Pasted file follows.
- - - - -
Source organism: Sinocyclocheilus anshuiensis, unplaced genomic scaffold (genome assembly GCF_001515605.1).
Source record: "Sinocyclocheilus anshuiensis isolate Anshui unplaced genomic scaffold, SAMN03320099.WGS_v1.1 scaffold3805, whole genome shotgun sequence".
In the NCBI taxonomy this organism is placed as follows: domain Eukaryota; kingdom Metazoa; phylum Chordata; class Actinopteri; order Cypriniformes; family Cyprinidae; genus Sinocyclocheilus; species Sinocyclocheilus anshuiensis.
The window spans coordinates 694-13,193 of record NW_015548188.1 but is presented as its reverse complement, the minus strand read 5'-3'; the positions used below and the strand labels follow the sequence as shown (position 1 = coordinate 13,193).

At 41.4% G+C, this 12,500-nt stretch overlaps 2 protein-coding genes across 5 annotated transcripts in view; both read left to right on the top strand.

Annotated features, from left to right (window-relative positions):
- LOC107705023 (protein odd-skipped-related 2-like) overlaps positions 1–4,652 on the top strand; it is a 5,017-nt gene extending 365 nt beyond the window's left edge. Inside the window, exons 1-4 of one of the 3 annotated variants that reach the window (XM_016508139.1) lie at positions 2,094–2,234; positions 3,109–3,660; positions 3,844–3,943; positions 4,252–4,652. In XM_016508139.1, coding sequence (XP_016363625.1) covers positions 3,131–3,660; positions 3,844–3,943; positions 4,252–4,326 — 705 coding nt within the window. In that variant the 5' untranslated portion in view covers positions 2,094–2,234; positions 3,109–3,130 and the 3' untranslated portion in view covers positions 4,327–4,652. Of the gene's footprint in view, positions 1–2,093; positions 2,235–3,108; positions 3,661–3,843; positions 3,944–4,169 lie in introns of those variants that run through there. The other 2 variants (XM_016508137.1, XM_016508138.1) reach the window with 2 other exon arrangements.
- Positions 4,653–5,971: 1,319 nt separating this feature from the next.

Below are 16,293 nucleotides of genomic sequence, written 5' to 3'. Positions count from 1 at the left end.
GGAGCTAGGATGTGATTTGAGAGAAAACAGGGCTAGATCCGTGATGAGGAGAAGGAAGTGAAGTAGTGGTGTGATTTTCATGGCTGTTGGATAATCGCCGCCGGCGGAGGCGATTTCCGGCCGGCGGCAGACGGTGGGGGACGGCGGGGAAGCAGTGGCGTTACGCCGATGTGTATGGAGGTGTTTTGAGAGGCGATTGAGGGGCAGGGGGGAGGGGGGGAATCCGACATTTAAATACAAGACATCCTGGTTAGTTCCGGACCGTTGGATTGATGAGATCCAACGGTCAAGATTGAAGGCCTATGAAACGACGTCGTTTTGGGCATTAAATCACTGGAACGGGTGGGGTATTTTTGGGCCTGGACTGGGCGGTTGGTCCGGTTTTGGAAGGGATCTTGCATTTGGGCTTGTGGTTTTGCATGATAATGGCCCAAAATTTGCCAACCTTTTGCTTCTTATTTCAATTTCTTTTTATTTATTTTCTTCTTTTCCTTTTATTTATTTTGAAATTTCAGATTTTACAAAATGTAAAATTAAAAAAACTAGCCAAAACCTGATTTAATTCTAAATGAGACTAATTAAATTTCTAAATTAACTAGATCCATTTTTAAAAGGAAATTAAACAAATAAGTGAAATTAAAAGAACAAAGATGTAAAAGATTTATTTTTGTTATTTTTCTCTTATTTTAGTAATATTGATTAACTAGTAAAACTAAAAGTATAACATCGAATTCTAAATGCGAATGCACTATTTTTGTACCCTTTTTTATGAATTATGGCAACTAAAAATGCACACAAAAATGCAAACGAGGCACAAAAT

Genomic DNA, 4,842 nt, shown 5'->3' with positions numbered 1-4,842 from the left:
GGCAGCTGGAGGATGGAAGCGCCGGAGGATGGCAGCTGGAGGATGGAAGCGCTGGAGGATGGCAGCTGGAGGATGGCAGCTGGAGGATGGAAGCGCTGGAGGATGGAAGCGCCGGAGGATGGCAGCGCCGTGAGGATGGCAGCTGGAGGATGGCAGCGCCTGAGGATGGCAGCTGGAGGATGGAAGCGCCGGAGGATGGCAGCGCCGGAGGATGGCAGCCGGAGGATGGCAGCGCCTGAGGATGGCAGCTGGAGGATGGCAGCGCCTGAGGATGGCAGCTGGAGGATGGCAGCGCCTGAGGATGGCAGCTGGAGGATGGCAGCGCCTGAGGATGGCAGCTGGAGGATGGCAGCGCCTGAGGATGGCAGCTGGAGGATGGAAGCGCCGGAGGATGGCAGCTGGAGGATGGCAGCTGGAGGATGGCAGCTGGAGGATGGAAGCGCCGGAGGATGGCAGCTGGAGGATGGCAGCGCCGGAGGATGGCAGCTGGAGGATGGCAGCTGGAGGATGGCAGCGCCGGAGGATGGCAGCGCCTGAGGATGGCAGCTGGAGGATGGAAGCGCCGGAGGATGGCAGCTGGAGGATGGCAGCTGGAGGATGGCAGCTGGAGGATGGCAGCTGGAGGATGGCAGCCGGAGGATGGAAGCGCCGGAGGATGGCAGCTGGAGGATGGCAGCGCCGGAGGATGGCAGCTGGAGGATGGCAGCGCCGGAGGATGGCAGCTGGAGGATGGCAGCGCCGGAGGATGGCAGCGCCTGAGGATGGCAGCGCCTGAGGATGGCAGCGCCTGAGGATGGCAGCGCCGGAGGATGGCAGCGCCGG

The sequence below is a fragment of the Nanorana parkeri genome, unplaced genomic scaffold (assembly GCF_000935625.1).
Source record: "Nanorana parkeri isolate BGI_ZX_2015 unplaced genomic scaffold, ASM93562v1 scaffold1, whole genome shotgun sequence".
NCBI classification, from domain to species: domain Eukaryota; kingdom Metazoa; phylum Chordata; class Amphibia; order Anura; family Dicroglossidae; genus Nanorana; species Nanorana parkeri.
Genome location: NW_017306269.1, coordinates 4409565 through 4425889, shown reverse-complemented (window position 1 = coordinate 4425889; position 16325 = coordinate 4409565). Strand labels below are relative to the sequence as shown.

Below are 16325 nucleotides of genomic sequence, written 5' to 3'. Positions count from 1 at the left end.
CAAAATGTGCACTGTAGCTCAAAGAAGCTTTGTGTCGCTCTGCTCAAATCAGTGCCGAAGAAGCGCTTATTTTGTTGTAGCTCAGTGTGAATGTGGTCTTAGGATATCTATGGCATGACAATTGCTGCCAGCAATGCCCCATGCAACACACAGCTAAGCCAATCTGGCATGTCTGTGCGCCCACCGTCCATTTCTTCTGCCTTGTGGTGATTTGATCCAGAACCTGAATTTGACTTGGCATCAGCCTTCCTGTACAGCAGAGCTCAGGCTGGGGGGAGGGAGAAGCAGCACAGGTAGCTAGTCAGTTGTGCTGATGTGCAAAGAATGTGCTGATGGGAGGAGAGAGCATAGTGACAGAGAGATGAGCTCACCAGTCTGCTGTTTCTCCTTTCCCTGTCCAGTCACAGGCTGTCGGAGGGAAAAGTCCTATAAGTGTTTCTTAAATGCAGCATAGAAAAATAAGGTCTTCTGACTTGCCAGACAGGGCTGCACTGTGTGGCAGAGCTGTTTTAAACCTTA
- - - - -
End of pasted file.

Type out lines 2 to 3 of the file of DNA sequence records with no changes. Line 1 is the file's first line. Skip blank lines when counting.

Source record: "Sinocyclocheilus anshuiensis isolate Anshui unplaced genomic scaffold, SAMN03320099.WGS_v1.1 scaffold3805, whole genome shotgun sequence".
In the NCBI taxonomy this organism is placed as follows: domain Eukaryota; kingdom Metazoa; phylum Chordata; class Actinopteri; order Cypriniformes; family Cyprinidae; genus Sinocyclocheilus; species Sinocyclocheilus anshuiensis.